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When the late Dennis Silk bought a pottery figure of Queen Victoria at a Dorset antiques shop in 1968, a small obsession began.

An English first-class cricketer and friend of war poet Siegfreid Sassoon in his youth and warden of Radley College in Oxfordshire from the 1960s, he (like a substantial number of fellow post-war professionals) devoted much of his leisure time to the pursuit and study of Staffordshire portrait figures.

Offering a vast cast of popular and contemporary characters in ceramic form, portrait figures were a phenomenon of the Victorian era.

Advances in press moulding and slip casting meant pottery figures could be made relatively cheaply, while decent likenesses became possible from the 1840s when good-quality illustrations were made available in the form of sheet music, playbills, penny prints and the Illustrated London News.

It lasted for just over half a century: figures of Edward VII and his queen Alexandra of Denmark are among the last of the Staffordshire’ flatbacks’.

Although today Victoriana in general and flatback figures specifically are often tarred with the brush of ‘old-fashioned taste’, this is a collecting area that rewards anyone with a love of history.

The great, the good and the bad

From heroes to villains, the Silk collection, for sale at Hansons (25% buyer’s premium) at Bishton Hall, Staffordshire, on November 15, numbered 261 different figures that crossed the full spectrum of subjects.

It was among the first designated sales in this field since the heady days of the 1980s and early 1990s. Catering to popular demand, the royal family was by far the most common subject for cheap and cheerful portrait figures but topicality was everything.

Military and naval subjects, statesmen and politicians, stars of theatre, circus or sport were also strong sellers. Staffordshire during the 19th century was a centre of non-conformist religious activity, something reflected in the range of portraits produced of Methodists and Baptists.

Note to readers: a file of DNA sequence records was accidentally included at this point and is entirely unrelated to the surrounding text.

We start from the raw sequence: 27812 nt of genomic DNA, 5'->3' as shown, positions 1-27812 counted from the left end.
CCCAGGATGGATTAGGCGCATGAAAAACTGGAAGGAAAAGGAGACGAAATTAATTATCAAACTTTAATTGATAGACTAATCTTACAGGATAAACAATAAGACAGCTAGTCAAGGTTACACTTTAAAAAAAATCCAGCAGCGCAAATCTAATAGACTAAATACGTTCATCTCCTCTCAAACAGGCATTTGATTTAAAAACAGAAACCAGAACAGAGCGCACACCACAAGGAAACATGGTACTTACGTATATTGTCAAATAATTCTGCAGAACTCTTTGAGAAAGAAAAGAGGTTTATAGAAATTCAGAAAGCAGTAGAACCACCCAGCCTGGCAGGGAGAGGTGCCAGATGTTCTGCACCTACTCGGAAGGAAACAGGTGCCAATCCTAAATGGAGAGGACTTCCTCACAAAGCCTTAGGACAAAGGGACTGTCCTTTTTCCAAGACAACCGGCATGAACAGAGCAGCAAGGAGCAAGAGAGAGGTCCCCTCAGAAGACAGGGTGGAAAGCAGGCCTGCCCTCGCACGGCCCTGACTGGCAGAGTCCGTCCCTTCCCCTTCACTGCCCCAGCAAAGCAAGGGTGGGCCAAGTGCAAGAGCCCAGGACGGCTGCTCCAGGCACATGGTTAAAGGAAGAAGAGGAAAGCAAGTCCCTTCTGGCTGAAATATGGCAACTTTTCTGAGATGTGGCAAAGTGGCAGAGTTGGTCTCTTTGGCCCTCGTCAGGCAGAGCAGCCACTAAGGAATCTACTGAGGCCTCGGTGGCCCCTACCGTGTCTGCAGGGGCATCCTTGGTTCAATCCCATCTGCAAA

More curious was the draw of figures of criminals: notorious murderers of the period were captured in clay for posterity and commercial gain. Several of the most desirable figures in the Silk collection were the bad guys.

Take your pick from William Palmer, the Rugeley Poisoner (£1900 from a US collector), James Rush of Stansfield Hall murder fame (£540) and Marie Manning, convicted of the ‘Bermondsey Horror’ (£320).

Alan Sturrock, president of the Staffordshire Figure Association, was quick to praise the collection’s contents: “It was a very comprehensive collection put together over some 40 or 50 years with the care and eye of a man who certainly loved and knew his subject.”

He and other collectors were pleased to see the collection offered as single figures rather than as group lots designed to meet price thresholds.

“The buying public want Staffordshire figures sold individually or in their pairs. The vendor’s family would have done a great deal worse had the figures been lotted in groups to enable the auctioneer to finish the sale more quickly.”

Most pieces were properly catalogued with reference to the classic text on the subject: Staffordshire Portrait Figures and Allied subjects of the Victorian Era by Surgeon Rear Admiral PD Gordon Pugh (1970) whose own collection was acquired by the Potteries Museum & Art Gallery in 1980.

But however good the collection, it is difficult to buck overall market trends. This is, as they say, ‘a great time to buy’.

The more common figures, or those that depict generic types rather than specific subjects, have seldom been better value, typically selling for between £10-50.

Condition was also a factor. A number of the figures carried restoration that was quite acceptable at the competitive moment Silk was buying but less permissible today when the collecting base is smaller.

Nonetheless, there were some 53 different purchasers for the sale representing all of the major collecting nations (US, Canada, Malta, Ireland and Australia) plus a buyer from Germany.

A healthy number of figures were sold for £100-300 each and the rarities that appealed to established collectors made decent sums. There was nothing here to challenge the auction record books (in 2003 Christie’s New York sold a figure of the Victorian lion tamer Isaac Van Amburgh for $7000) but a sale total of £21,500 and a near sell-out is proof that Staffordshire can still merit the specialist sale treatment.